3 Social Security Myths to Disregard
Avoid falling for these most commonly heard social security myths.
Women face a unique set of challenges when planning for retirement.
Although we’ve come a long way towards gender equality, there are still ways in which men and women are not equal. In financial planning, women face a unique set of challenges due to a number of factors. When it comes to retirement, there are several ways that retirement planning for women is notably different.
In the past, financial and retirement planning were men’s responsibilities. Although more women are taking ownership of their finances, there is still a disparity between the genders, and it’s critical for women to arm themselves with proper preparation. Every retirement plan is unique, but women should take these five differences into account as they start to plan.
Men and women reaching the age of 65 today have a two and a half year life expectancy difference. Although that might not sound like a lot, it can have significant implications when it comes to saving for retirement. Longer life expectancy means that almost every woman will have sole responsibility over her finances at some point in her life. Even married women should weigh out the possibility of being widowed and losing a Social Security check as well as paying higher taxes as an individual.
Living longer not only means funding additional time in retirement, but it also means higher health care expenses. The combination of rising health care costs and medical advancements consistently driving the average lifespan up make planning for possibilities, including long-term care costs, absolutely crucial.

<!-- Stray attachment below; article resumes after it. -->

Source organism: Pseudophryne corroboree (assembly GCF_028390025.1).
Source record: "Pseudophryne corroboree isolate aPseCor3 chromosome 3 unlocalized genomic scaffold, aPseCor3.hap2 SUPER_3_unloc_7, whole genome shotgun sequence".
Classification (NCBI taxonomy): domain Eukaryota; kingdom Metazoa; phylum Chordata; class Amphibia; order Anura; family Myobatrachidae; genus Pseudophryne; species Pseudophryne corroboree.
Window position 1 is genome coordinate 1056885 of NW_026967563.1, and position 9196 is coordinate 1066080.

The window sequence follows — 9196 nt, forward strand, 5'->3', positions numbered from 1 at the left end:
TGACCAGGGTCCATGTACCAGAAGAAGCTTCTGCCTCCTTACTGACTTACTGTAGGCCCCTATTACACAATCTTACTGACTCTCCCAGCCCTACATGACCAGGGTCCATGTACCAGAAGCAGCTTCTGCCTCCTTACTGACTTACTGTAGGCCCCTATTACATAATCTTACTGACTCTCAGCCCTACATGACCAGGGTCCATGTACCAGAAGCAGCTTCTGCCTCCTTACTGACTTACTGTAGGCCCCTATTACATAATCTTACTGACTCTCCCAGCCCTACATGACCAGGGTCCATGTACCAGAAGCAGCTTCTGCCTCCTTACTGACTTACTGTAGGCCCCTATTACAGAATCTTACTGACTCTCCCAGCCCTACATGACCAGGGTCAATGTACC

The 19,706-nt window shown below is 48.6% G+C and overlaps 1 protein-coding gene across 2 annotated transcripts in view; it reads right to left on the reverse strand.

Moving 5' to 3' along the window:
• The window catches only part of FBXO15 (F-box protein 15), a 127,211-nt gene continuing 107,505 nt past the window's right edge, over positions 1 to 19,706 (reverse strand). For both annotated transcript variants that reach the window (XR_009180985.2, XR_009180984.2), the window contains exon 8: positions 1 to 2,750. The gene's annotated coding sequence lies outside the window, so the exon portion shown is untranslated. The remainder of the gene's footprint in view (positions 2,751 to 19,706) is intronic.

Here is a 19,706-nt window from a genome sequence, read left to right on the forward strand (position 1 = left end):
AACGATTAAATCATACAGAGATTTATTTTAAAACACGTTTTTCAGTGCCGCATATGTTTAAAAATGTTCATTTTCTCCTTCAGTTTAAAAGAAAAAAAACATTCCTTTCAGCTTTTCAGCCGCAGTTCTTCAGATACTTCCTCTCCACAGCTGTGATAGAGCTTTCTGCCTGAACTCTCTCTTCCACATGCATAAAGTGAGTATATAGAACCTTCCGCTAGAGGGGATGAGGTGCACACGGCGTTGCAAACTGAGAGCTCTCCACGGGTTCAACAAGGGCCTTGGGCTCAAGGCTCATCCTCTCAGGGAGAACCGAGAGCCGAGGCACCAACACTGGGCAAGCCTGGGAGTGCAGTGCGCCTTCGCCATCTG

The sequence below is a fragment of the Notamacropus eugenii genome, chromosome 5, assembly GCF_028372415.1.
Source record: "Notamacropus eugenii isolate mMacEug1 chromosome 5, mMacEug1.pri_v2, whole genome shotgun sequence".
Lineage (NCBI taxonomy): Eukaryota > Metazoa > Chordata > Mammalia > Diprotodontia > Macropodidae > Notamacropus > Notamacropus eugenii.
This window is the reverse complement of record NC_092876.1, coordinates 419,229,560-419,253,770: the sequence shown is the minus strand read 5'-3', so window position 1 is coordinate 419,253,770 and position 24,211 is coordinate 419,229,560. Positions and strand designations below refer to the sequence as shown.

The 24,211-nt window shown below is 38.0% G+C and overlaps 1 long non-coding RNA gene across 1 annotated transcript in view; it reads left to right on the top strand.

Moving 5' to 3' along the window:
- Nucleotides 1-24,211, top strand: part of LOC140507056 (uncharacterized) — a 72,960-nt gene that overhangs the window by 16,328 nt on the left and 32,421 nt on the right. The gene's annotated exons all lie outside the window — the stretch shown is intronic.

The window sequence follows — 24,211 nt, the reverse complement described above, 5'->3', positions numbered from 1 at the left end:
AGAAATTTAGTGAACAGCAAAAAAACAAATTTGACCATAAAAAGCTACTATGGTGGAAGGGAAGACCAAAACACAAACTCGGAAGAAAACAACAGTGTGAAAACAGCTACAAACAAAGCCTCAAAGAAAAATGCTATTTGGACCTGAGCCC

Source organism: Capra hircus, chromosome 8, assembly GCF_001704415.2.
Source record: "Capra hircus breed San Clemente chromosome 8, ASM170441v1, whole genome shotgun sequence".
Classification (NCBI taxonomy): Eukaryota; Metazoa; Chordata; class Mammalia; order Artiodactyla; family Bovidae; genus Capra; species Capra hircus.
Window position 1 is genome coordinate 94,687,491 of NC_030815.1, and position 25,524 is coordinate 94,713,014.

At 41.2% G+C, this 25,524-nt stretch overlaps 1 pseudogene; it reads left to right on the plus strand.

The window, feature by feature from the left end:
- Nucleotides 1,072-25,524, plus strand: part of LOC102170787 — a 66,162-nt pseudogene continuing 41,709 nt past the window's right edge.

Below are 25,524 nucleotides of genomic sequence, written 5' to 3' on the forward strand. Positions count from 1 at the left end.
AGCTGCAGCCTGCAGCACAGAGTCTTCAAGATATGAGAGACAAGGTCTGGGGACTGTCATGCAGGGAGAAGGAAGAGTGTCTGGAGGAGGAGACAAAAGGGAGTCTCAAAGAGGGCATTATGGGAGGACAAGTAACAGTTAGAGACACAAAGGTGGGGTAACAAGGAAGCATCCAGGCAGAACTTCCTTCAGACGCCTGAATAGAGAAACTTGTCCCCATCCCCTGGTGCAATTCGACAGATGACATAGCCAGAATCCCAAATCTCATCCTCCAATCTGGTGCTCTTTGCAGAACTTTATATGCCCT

Even though more women have entered the workforce, they are still more likely to take time away from work to raise children than their male counterparts at some point during their career. If you’ve taken time away from the workforce to handle the job of raising your family, this can create a significant difference in your total savings.
Not only are women more likely to stay home with their children for several years, they’re also more likely to take time off to care for elderly family members. Altogether, women that quit their jobs to act as a caregiver lose an average of $324,044 in wages and benefits.
Even though women make up 46.9 percent of the total labor force, there is still a notable wage gap between the genders. In 2019, women still earn only $0.79 for every dollar men make. And, if you’ve taken time away from work to care for children or family, the problem compounds. Fewer years in the workforce, in addition to smaller paychecks, can lead to a significant gap in total earnings between women and men.
Not only does the pay gap and time away from the workforce affect your overall income, but it can also impact the Social Security and pension benefits that you’re eligible for. Women today have an average annual Social Security income of $12,587, while men receive an average of $16,590. Timing when you opt into Social Security is one of the most significant factors to maximize your benefits.
Women are Less Likely to Prioritize Retirement Preparations
Whether married, unmarried, or divorced, women’s retirement savings fall short when compared to mens’. Other priorities, such as buying a house or purchasing things for their children’s needs, tend to win out over putting money aside. Women invest more conservatively and contribute a lower percentage of their annual income to a 401(k) compared to men.
To get a better picture of how to ensure your financial future, you’ll want to speak with a financial advisor. Consider reaching out to Royal Oak Financial Group. Our Worthington and Lancaster offices work hard to make sure that every client is equipped to make informed decisions about their finances. Contact us today to schedule an appointment and start reaching your financial goals for retirement.